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self employed vs hiring employees
3

self employed vs hiring employees

self employed vs hiring employees

(OP)
I started my business in structural engineering about two years ago and have been lucky enough for things to have really taken off. My client base is growing and I'm at a point now where the thought of hiring is in the very back of my head. Has anyone else out there experienced the internal conflict of self-employed vs. hiring employees? I REALLY enjoy being self-employed, working from home, and being able to spend time with my wife and daughter even when work is insanely busy; however, I wonder if hiring employees would free me up to do more of what I like to do outside of work. I love and am passionate about the work I do, but I would love to have more time to play golf and go on some hikes. Nine months out of the year, I stay busy enough right now to have enough work for almost two people; however, my first few winters (January, February, March) have slowed down to where I only had enough work for me, but I'm confident that I could go out and get a lot more work if I did hire someone. But I do understand that having an employee(s) is a complete game changer in terms of dealing with personalities and all kinds of situations that can (and probably will) come up. And I understand that times would be potentially lean in the beginning if I did decide to hire, as the cost of hiring is muuuuch more than just a salary.

What I'm looking for is advice from other business owners who have either decided to stay self employed or who have ended up hiring, and pros/cons of both sides. Any thoughts would be greatly appreciated!

RE: self employed vs hiring employees

Self employed people own their business output. If something is good, you can be proud of it. If something is bad, there's no one to blame but yourself. You have complete control over the product/service you are selling. With employees you have all the blame (e.g., if your guys screw something up it is still your name on the contract) and none of the credit (e.g., "Billy did a great job on the project" not "Hike and Golf Engineering did a great job"). A lot of engineers have a LOT of trouble with that transition and find themselves working more hours checking their guy's work. Many engineers make the transition easily and trust their guys to do the job with minimal to no oversight. You really have to assess how good you will be at delegating before you take the leap. If you think you can live with the name of your company on work that you never see, then go for it. If that makes you cringe then you might want to think about how to turn work down.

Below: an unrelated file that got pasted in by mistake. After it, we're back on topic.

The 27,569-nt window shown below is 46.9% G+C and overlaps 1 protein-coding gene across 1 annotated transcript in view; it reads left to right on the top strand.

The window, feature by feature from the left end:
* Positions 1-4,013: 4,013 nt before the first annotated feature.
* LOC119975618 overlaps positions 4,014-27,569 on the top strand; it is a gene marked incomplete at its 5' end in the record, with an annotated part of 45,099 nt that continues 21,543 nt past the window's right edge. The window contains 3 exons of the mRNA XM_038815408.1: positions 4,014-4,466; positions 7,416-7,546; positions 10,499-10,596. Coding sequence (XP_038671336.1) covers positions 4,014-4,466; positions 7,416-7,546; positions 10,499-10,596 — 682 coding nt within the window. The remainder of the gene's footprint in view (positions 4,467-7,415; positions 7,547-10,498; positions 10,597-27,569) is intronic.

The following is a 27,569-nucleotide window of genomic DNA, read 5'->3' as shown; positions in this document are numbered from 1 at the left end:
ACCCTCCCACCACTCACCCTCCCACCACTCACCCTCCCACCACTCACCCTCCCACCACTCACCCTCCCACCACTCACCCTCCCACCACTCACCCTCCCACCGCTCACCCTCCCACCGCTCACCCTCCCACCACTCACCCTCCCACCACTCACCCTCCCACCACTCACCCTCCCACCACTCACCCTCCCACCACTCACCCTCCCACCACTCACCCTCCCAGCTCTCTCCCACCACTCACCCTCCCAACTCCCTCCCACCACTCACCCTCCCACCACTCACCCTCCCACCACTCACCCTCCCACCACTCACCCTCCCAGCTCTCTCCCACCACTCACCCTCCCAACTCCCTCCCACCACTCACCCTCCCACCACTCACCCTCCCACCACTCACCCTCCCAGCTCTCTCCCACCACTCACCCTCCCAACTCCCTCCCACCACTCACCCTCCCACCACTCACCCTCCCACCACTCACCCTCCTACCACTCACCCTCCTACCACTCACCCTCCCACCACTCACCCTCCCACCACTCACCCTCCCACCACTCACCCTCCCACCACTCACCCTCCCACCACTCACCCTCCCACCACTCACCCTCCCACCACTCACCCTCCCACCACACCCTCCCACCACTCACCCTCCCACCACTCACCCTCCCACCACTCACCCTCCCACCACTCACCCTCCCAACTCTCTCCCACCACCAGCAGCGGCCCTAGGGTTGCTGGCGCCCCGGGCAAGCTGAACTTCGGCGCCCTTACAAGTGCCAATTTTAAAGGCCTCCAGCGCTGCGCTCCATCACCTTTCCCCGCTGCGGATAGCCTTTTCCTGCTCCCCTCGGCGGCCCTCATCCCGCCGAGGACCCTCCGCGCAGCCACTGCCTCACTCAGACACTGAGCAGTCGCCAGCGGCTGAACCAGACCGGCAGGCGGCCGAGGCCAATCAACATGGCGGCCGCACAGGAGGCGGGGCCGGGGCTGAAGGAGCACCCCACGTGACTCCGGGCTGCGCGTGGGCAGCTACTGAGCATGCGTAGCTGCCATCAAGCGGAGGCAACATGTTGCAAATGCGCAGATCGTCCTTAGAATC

If you decide to grow, sub contractors are the way to go. Professional employees represent a trap that can consume you. If you are doing something that requires hourly workers (e.g., product assembly, equipment maintenance, etc.) then you have no option to hiring W-4 employees. If you are employing engineers then their contract price is just a business expense without the need to provide insurance, match SSI, etc. Figure on billing the client about twice what your subs charge you.

David Simpson, PE
MuleShoe Engineering

In questions of science, the authority of a thousand is not worth the humble reasoning of a single individual. Galileo Galilei, Italian Physicist

RE: self employed vs hiring employees

Agree with the above. For over 10 years I have run my business as a consortium of consulting. I have no employees, but I have the resources of 7 people who work on projects I develop. Each is an independent contractor. The company provides no benefits and they are paid on a revenue sharing basis. The company provides umbrella coverage for general liability, professional liability, non-owned auto and worker's compensation. Most of them carry similar individual insurance as well. They are free to work on their own projects; however, I keep everyone busy enough that they work on my projects most of the time. All are "hand picked" and I've known all of the engineers for over 15 years. A couple of them generate their own work yet use our consortium as a resource as well.

RE: self employed vs hiring employees

Hikeandgolf,
As a person who started out self employed,I speak from experience, you get to that point where you cannot manage the work flow by yourself. At this point you have to decide, do you WANT to take on more work and hire an assistant, or do you cut back on the work level, and stay by your self ?


Look to sub contractors before you hire Employees, they are more motivated to get things done , and when they are finished they will simply bill you and wait for the next job.